This was a 3-day assignment that I worked on while I was in the Analytics program at Northwestern University. It is an implementation of the Multinomial Naive Bayes Algorithm in Java. Text Analytics was by far my favorite course at the program and I thoroughly enjoyed working on this one. Hope you guys like it and is helpful. Suggestions/comments/criticism are welcome!
Problem: Classify books based on their Title name, Author Name, and Content into pre-defined categories. The categories were:
Input data format:
First line contains N, H where N = number of training data records and
H = list of headers. N lines of training data will follow this. Each
field in N lines is tab separated. The next line will have M, H where
M = number of test data records and H = list of headers. M lines of
test data will follow this, each field in a line is tab separated.
Training data has following columns:
categoryLabel, bookID, bookTitle, bookAuthor
Test data has following columns:
bookID, bookTitle, bookAuthor
Example of training data:
N=3 H=[categoryLabel, bookID, bookTitle, bookAuthor]
AMERICAN HISTORY b9418230 American History Survey Brinkley, Alan
SOCIOLOGY b16316063 Life In Society Henslin, James M.
ENGLISH b14731993 Reading for Results Flemming, Laraine E.
M=2 H=[bookID, bookTitle, bookAuthor]
b15140145 Efficient and Flexible Reading McWhorter
b15857527 These United States Unger, Irwin
A list of all books from the Test dataset with their Book Ids and their Predicted Category.
For the given document classification problem, I decided to implement Multinomial Naive Bayes model. Classification process: classify(feat1,…,featN) = argmax(P(cat))*PROD(P(featI|cat)). I implemented this in Java (using Eclipse). Here features are words.
- – Multinomial (a document is represented by a feature vector with integer elements whose value is the frequency of that word in the document) preferred over Bernoulli (a document is represented by a feature vector with binary elements taking value 1 if the corresponding word is present in the document and 0 if the word is not present)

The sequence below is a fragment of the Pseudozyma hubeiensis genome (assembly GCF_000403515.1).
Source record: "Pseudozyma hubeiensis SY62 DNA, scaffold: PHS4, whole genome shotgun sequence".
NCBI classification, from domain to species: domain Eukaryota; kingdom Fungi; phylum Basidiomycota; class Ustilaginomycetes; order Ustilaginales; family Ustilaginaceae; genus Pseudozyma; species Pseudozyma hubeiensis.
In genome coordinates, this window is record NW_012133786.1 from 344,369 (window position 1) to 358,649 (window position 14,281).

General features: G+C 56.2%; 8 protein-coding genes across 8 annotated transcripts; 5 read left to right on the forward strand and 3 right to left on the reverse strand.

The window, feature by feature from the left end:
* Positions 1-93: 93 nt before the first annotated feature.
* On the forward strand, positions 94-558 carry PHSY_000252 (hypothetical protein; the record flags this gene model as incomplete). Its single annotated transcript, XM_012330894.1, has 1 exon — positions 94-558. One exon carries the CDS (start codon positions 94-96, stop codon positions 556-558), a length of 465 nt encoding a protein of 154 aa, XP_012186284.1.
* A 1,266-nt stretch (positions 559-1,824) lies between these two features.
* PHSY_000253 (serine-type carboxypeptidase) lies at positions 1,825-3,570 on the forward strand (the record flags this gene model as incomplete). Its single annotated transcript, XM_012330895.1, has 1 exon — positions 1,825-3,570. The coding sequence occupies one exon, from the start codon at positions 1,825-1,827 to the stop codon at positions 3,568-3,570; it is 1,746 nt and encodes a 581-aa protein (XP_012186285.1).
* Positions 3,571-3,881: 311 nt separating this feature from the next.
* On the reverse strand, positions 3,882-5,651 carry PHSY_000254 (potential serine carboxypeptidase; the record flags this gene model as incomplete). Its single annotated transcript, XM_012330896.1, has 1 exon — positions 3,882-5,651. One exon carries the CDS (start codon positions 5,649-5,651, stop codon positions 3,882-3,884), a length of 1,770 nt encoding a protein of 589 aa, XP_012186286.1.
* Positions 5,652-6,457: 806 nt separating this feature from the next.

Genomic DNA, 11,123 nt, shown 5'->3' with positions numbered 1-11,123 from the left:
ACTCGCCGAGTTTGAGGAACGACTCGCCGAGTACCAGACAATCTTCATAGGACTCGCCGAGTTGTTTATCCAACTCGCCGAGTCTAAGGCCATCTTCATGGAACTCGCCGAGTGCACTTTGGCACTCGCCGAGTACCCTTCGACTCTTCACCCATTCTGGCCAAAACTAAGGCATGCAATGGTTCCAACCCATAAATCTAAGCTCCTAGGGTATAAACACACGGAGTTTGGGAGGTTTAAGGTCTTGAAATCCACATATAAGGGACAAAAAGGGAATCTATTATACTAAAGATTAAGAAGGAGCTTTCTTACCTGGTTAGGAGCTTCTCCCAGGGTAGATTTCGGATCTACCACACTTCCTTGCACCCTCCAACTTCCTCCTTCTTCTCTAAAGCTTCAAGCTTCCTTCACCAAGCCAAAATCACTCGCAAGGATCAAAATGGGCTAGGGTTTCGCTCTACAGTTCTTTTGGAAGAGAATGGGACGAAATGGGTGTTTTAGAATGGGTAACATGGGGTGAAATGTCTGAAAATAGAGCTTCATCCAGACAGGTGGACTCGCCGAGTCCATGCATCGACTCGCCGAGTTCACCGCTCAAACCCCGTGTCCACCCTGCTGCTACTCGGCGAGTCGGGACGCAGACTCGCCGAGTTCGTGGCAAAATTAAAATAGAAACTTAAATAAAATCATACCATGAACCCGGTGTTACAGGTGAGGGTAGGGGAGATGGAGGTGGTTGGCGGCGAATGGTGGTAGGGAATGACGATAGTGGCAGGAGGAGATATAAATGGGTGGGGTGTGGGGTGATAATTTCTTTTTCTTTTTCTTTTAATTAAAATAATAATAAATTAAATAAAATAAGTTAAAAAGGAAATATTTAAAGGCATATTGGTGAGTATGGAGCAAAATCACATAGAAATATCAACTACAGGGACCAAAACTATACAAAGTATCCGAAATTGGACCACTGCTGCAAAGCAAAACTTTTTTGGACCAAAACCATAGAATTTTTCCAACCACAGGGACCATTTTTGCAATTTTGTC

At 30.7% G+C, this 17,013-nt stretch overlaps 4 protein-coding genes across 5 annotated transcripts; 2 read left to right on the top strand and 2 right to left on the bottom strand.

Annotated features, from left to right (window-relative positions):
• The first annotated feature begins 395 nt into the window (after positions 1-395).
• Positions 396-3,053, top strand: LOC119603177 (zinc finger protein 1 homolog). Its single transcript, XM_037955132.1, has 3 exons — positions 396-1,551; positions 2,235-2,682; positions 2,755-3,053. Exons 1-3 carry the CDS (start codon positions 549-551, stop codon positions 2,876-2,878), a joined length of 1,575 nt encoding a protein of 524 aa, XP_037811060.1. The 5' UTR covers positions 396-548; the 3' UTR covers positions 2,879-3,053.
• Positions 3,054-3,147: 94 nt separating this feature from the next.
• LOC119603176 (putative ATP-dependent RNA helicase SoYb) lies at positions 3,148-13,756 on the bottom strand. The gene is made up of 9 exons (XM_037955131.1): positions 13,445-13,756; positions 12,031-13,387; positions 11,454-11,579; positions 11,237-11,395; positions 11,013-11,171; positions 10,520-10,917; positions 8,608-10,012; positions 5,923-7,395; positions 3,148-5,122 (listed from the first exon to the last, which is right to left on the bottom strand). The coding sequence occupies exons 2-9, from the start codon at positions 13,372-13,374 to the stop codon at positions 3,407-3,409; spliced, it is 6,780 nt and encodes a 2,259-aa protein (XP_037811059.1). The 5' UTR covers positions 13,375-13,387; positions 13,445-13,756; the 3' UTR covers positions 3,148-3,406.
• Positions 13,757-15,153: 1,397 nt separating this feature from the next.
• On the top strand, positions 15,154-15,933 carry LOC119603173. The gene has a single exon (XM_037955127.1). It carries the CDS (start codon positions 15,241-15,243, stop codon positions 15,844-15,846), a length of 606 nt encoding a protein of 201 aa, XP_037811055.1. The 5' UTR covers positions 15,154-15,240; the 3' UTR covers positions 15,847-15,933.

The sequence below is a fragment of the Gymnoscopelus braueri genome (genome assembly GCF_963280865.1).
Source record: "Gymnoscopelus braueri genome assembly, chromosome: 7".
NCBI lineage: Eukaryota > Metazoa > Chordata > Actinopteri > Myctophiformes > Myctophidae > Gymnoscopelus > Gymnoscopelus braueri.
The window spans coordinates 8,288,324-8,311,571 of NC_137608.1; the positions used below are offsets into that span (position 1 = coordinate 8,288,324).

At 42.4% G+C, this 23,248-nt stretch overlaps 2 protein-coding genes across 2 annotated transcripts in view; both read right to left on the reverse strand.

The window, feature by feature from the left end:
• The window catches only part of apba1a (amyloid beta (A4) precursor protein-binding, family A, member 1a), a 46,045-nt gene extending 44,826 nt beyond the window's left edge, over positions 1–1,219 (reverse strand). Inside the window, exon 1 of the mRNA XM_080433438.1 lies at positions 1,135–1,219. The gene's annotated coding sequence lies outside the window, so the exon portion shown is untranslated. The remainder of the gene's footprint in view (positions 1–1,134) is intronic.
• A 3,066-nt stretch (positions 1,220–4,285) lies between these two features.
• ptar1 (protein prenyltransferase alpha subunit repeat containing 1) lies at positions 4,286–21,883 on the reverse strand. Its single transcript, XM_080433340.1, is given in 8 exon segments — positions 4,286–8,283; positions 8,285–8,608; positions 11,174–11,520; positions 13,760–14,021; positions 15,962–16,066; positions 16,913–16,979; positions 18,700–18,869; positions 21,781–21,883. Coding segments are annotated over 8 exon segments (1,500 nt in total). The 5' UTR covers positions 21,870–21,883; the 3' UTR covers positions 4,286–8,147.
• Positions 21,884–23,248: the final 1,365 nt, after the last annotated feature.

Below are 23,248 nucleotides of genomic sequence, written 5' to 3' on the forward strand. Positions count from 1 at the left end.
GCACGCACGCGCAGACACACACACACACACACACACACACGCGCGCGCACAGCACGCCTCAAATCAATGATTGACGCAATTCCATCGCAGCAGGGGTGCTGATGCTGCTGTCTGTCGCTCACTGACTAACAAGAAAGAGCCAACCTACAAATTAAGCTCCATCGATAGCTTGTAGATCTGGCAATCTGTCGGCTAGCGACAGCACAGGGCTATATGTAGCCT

- – Laplace’s law of succession or add one smoothing included to eliminate possibility of zero probability
- Read the input data and split it into Training dataset and Test dataset
- Built the Multinomial Naïve Bayes Classifier using the Training dataset
- I first started with considering just the ‘title’ field to build and classify documents (excluded Stop words and normalized the remaining words)
- Next, I tried using ‘title’ and ‘categoryName’ fields to build and classify documents
- Then, I tried using ‘title’, ‘categoryName’ and ‘author’ fields to build and classify documents
- Lastly, I tried combinations of ‘title’, ‘author’ and ‘contents’ fields to build and classify documents
- Also, I experimented by excluding the ‘categoryPriorProbability’ in the final computation
- The Results of each of these are summarized below
- Classified the documents in Test dataset using this classifier
- categoryName – Name of the Category
- categoryProbability – Prior Probability of the Category
- wordProbability – HashMap of (word-probability) pair of the ‘title’ field of the documents in the category where probability is the category conditional probability of that word
- authWordProb – HashMap of (word-probability) pair of the ‘author’ field of the documents in the category where probability is the category conditional probability of that word